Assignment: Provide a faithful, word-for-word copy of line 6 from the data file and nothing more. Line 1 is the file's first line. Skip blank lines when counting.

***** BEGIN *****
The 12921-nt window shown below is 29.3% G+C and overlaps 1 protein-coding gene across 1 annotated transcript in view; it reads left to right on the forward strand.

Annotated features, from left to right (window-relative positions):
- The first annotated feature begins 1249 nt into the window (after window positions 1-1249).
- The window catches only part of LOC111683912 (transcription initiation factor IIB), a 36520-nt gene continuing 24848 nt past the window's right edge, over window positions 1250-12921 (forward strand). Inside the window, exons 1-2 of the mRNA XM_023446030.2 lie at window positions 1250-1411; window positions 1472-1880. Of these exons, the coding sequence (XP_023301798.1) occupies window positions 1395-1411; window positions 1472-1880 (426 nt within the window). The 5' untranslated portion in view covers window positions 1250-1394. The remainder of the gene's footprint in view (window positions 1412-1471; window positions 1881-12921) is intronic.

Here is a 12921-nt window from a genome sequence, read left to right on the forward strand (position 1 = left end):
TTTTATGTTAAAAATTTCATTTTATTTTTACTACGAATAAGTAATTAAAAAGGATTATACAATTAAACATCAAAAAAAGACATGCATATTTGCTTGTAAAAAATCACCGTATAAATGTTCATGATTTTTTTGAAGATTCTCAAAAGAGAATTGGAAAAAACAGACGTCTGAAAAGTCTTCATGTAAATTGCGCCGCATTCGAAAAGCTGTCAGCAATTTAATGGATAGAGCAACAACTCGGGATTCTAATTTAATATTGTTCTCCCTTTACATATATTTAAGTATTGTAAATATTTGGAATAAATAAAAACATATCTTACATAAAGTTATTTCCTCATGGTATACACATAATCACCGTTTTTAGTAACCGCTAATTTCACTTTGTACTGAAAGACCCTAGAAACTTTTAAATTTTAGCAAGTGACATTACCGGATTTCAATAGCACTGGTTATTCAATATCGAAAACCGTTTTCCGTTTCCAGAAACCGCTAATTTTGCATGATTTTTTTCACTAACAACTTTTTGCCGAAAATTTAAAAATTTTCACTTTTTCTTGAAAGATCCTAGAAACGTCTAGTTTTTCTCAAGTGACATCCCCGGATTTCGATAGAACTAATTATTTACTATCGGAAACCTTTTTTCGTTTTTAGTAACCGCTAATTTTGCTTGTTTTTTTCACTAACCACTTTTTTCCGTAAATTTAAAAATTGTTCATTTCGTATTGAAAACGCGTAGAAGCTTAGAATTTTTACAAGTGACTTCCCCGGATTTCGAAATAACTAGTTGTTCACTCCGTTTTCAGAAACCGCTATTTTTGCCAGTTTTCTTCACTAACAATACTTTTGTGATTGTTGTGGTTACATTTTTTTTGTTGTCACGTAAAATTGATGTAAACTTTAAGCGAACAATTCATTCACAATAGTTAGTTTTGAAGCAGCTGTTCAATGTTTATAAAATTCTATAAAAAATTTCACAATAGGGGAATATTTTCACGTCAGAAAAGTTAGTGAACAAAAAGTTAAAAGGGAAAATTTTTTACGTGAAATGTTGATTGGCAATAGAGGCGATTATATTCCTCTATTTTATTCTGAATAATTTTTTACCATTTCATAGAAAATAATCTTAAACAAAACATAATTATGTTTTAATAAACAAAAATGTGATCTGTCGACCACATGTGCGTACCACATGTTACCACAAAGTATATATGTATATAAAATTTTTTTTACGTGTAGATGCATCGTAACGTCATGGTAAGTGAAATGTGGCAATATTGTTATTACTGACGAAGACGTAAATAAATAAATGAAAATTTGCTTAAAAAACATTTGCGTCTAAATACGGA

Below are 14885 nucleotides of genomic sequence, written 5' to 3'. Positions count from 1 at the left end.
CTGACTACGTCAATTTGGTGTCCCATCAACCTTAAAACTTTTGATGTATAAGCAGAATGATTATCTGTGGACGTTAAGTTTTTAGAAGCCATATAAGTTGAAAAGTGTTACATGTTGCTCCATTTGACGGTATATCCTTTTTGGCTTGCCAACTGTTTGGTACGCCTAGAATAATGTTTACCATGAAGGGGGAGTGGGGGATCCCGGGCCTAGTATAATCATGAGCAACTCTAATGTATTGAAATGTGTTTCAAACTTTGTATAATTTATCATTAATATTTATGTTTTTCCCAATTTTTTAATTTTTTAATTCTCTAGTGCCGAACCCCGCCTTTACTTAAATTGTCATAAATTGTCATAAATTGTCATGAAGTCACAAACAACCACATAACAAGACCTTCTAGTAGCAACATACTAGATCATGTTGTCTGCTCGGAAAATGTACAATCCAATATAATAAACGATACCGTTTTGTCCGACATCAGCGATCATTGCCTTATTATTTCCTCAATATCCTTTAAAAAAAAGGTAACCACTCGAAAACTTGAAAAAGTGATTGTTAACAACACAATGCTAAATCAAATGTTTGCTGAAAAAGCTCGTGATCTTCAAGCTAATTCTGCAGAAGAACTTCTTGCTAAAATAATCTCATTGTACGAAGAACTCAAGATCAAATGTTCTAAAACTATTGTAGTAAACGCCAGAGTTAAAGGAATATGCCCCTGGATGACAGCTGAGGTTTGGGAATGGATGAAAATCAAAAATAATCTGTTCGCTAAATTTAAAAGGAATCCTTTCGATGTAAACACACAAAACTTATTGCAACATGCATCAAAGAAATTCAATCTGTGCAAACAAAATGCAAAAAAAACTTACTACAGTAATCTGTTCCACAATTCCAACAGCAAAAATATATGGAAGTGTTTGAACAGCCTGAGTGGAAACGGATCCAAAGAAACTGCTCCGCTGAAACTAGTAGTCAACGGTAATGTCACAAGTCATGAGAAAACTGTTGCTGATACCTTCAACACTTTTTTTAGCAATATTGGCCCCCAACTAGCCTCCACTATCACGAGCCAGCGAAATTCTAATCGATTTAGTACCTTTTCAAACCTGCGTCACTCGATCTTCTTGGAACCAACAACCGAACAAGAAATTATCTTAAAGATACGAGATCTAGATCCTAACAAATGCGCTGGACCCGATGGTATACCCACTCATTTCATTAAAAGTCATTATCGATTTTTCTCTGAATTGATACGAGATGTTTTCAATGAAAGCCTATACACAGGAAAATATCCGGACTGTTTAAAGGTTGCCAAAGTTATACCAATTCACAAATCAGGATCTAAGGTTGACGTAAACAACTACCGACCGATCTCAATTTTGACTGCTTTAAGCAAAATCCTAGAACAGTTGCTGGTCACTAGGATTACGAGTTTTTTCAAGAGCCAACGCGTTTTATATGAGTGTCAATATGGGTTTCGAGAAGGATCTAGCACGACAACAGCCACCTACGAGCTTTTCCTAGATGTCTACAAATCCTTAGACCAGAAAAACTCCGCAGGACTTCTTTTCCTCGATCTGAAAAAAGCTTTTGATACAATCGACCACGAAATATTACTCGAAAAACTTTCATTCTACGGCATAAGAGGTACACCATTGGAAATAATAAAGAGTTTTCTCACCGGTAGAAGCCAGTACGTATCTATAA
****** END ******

TTTTATGTTAAAAATTTCATTTTATTTTTACTACGAATAAGTAATTAAAAAGGATTATACAATTAAACATCAAAAAAAGACATGCATATTTGCTTGTAAAAAATCACCGTATAAATGTTCATGATTTTTTTGAAGATTCTCAAAAGAGAATTGGAAAAAACAGACGTCTGAAAAGTCTTCATGTAAATTGCGCCGCATTCGAAAAGCTGTCAGCAATTTAATGGATAGAGCAACAACTCGGGATTCTAATTTAATATTGTTCTCCCTTTACATATATTTAAGTATTGTAAATATTTGGAATAAATAAAAACATATCTTACATAAAGTTATTTCCTCATGGTATACACATAATCACCGTTTTTAGTAACCGCTAATTTCACTTTGTACTGAAAGACCCTAGAAACTTTTAAATTTTAGCAAGTGACATTACCGGATTTCAATAGCACTGGTTATTCAATATCGAAAACCGTTTTCCGTTTCCAGAAACCGCTAATTTTGCATGATTTTTTTCACTAACAACTTTTTGCCGAAAATTTAAAAATTTTCACTTTTTCTTGAAAGATCCTAGAAACGTCTAGTTTTTCTCAAGTGACATCCCCGGATTTCGATAGAACTAATTATTTACTATCGGAAACCTTTTTTCGTTTTTAGTAACCGCTAATTTTGCTTGTTTTTTTCACTAACCACTTTTTTCCGTAAATTTAAAAATTGTTCATTTCGTATTGAAAACGCGTAGAAGCTTAGAATTTTTACAAGTGACTTCCCCGGATTTCGAAATAACTAGTTGTTCACTCCGTTTTCAGAAACCGCTATTTTTGCCAGTTTTCTTCACTAACAATACTTTTGTGATTGTTGTGGTTACATTTTTTTTGTTGTCACGTAAAATTGATGTAAACTTTAAGCGAACAATTCATTCACAATAGTTAGTTTTGAAGCAGCTGTTCAATGTTTATAAAATTCTATAAAAAATTTCACAATAGGGGAATATTTTCACGTCAGAAAAGTTAGTGAACAAAAAGTTAAAAGGGAAAATTTTTTACGTGAAATGTTGATTGGCAATAGAGGCGATTATATTCCTCTATTTTATTCTGAATAATTTTTTACCATTTCATAGAAAATAATCTTAAACAAAACATAATTATGTTTTAATAAACAAAAATGTGATCTGTCGACCACATGTGCGTACCACATGTTACCACAAAGTATATATGTATATAAAATTTTTTTTACGTGTAGATGCATCGTAACGTCATGGTAAGTGAAATGTGGCAATATTGTTATTACTGACGAAGACGTAAATAAATAAATGAAAATTTGCTTAAAAAACATTTGCGTCTAAATACGGA